BRIDGETOWN, Barbados – Partnerships, whether between multilateral development banks (MDBs), between MDBs and the private sector or even between these institutions and philanthropic entities – will be the linchpin for advancing development to better the lives of Caribbean people.
This point came up frequently on Thursday, June 9 when four current and former presidents of three MDBs engaged during the third edition of the Caribbean Development Bank’s (CDB’s) president’s Chat, held as part of its ongoing 52nd Annual Meeting.
The virtual event featured current and former CDB presidents Dr Gene Leon and Dr Warren Smith as well as president of the European Investment (EIB) Bank Dr Werner Hoyer and president of the Inter-American Development Bank (IADB) Mauricio Claver-Carone. The interactive session was moderated by Dr Marion Williams, the former governor of Barbados’ Central Bank and the country’s former permanent representative in Geneva.
Dr Leon underscored that access to adequate and affordable finance is the “biggest challenge in the region today” in trying to address “extremely huge” and competing needs so it can become “a place of choice where future generations want to live.”
Dr Leon noted: “Given the magnitude of the problem that we are looking to fix, it’s quite clear that we cannot do it by ourselves, and I say that to underline that the only way we can tackle the problem is through … strategic partnerships with the private sector, with investors, knowledge creators, institutions. […] Partnerships, therefore, become the foundation to allow us to do our key issue of meeting the purpose of a holistic development agenda with adequate and affordable finance.
“If you have a trillion-dollar problem, you can’t solve it with a million-dollar solution. And since we have a million dollars, but we need a trillion dollars, there is no way we can get there without crowding in and therefore is the need for partnerships – domestic and external, public, and private, institutional and even philanthropic as a means of taking us to the next point.”
Retired president Dr Warren Smith highlighted how strategic partnering with other, larger MDBs had served CDB and its Borrowing Member Countries (BMCs) well during his tenure in being able to access concessional financing to explore climate action and sustainable energy initiatives.
“We also learned that accessing concessional resources is not easy. Each source of funding has its own set of rules and processes. It is iterative, time and resource-consuming [especially] for a small institution like CDB with even smaller BMCS. Collaboration with larger and better-resourced development agencies gives the region the access to the required resources,” he stated. He pointed to successful collaborations with the European Union, and the United Kingdom’s Department for International Development and the IADB on climate action and geothermal energy exploration projects.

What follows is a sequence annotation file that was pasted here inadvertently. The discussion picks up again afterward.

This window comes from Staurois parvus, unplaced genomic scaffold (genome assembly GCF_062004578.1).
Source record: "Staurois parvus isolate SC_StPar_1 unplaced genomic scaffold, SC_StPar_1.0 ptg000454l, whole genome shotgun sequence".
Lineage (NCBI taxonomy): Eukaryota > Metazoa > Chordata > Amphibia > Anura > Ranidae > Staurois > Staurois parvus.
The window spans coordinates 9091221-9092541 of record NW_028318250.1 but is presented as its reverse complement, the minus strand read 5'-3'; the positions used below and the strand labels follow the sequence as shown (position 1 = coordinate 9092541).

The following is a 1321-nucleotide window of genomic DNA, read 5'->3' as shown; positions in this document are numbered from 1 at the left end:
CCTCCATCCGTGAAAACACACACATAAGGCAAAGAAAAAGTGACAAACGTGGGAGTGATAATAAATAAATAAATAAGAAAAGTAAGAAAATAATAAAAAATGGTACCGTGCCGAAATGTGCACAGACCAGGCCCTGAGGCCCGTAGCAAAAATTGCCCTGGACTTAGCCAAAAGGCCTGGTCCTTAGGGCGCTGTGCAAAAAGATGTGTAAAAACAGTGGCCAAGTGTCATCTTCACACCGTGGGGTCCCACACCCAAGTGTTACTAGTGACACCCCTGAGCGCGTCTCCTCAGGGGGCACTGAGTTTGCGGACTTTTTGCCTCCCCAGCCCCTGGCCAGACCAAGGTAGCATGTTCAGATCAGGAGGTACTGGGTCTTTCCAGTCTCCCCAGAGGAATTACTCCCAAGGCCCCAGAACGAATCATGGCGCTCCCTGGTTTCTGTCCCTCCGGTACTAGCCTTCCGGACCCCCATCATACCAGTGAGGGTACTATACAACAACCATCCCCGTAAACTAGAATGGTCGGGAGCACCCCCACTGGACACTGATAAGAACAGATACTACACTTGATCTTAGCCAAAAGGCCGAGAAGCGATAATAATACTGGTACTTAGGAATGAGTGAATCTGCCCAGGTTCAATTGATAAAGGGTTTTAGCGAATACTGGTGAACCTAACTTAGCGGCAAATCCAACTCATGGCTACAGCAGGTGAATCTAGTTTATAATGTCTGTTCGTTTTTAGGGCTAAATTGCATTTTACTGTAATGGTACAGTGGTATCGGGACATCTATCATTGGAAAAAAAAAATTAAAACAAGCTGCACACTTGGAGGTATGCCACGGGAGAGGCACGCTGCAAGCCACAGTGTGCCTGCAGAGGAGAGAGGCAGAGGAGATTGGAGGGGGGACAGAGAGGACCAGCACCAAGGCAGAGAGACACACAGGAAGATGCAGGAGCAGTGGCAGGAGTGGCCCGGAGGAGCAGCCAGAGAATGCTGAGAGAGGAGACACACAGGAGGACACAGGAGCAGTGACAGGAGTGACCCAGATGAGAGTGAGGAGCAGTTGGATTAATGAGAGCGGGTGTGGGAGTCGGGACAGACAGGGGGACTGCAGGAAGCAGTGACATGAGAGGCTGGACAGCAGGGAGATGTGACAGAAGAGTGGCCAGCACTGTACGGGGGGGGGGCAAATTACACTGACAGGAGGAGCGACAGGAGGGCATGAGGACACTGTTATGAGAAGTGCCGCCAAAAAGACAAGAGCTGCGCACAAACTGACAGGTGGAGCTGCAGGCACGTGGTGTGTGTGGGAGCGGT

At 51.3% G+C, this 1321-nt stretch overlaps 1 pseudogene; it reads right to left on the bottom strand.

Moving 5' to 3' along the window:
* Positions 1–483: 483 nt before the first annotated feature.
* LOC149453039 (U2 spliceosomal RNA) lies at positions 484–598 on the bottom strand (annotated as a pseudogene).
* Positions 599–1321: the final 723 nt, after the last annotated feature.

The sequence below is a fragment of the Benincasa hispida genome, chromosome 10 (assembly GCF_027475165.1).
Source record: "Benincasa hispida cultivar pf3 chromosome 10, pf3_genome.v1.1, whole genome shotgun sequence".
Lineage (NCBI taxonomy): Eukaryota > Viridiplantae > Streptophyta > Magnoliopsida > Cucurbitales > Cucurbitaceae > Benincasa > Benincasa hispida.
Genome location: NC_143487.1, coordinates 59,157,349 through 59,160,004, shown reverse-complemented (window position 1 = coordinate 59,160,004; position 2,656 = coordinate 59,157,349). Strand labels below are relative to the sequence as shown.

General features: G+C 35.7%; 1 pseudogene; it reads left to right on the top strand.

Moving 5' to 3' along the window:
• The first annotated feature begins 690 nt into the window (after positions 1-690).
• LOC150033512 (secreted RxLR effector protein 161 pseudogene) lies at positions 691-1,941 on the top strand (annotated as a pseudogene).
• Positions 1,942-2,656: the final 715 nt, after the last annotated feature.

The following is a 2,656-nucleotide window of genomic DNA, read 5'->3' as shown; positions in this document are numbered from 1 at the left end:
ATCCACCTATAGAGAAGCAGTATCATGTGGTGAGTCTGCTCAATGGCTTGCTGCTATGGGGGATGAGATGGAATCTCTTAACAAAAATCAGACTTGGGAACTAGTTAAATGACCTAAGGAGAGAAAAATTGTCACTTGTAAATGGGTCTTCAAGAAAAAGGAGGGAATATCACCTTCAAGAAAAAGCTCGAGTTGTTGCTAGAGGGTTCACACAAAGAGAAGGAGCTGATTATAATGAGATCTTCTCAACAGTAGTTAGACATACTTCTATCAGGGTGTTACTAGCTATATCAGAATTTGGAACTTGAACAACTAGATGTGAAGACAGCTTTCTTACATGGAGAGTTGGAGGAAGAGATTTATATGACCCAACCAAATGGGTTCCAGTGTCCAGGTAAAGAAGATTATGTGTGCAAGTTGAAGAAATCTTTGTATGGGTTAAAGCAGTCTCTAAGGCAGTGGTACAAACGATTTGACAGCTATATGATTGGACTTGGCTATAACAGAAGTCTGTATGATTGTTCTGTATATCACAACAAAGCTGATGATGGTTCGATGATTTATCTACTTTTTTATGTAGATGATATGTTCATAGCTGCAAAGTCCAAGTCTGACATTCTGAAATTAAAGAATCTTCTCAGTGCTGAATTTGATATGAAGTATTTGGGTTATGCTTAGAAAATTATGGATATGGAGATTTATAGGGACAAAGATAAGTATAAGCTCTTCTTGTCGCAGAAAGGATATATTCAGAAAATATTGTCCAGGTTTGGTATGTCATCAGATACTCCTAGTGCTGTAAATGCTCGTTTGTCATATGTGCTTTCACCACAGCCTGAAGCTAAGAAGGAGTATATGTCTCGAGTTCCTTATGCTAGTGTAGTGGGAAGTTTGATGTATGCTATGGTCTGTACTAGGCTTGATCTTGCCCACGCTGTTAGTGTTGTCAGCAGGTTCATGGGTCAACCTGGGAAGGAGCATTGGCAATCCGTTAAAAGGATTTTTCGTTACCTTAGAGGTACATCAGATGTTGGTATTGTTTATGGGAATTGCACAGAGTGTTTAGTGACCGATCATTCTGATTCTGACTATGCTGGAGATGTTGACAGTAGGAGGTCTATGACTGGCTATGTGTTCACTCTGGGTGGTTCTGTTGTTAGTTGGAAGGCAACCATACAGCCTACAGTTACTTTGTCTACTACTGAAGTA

EIB president Dr Werner Hoyer recommended partnering with private capital to advance development, highlighting his institution’s own success in piloting green bonds.
We invented, for instance, the first green bonds in 2007. At that time it was considered a lunatic idea. This lunatic idea is now enormously heavy [with] trillions of dollars in the market. Building on this, I think we can play a role, together with CDB, in catalysing investment also in the Caribbean. […] In addition, there is enormous potential for guarantees and other risk-sharing instruments to incentivise more private capital. As a matter of fact, when I talk to asset holders, to investors, they are actively searching for opportunities to invest in these fields. I think the money is waiting on the streets to be picked up by us to catalyse it into productive investments,” urged Dr Hoyer.
IADB president Claver-Carone advanced the discussion, highlighting increasing market interest in ESG (environment, social and governance) investing and the successful efforts the IADB was having to improve the area’s ecosystem. Stating that “the recovery of Latin America and the Caribbean will be private sector-led” he said success needed to start with “realising the scale of the opportunity.”
“We’re seeing the analytics. In 2021, I think it was 120 billion that was poured into sustainable investments. […] Black Rock has done a survey – over 50 percent of investors are considering sustainable investment. That’s critical. Investors are going to double that proportion of sustainable investments in their portfolios […] it’s [going to be] almost 40 percent by 2025. I mean, this is proving to generate higher returns and so we’re seeing the estimates that the sustainable equity funds are outperforming traditional peer funds by almost five points. We have to expect that this is going to become an even greater force in the future,” he outlined.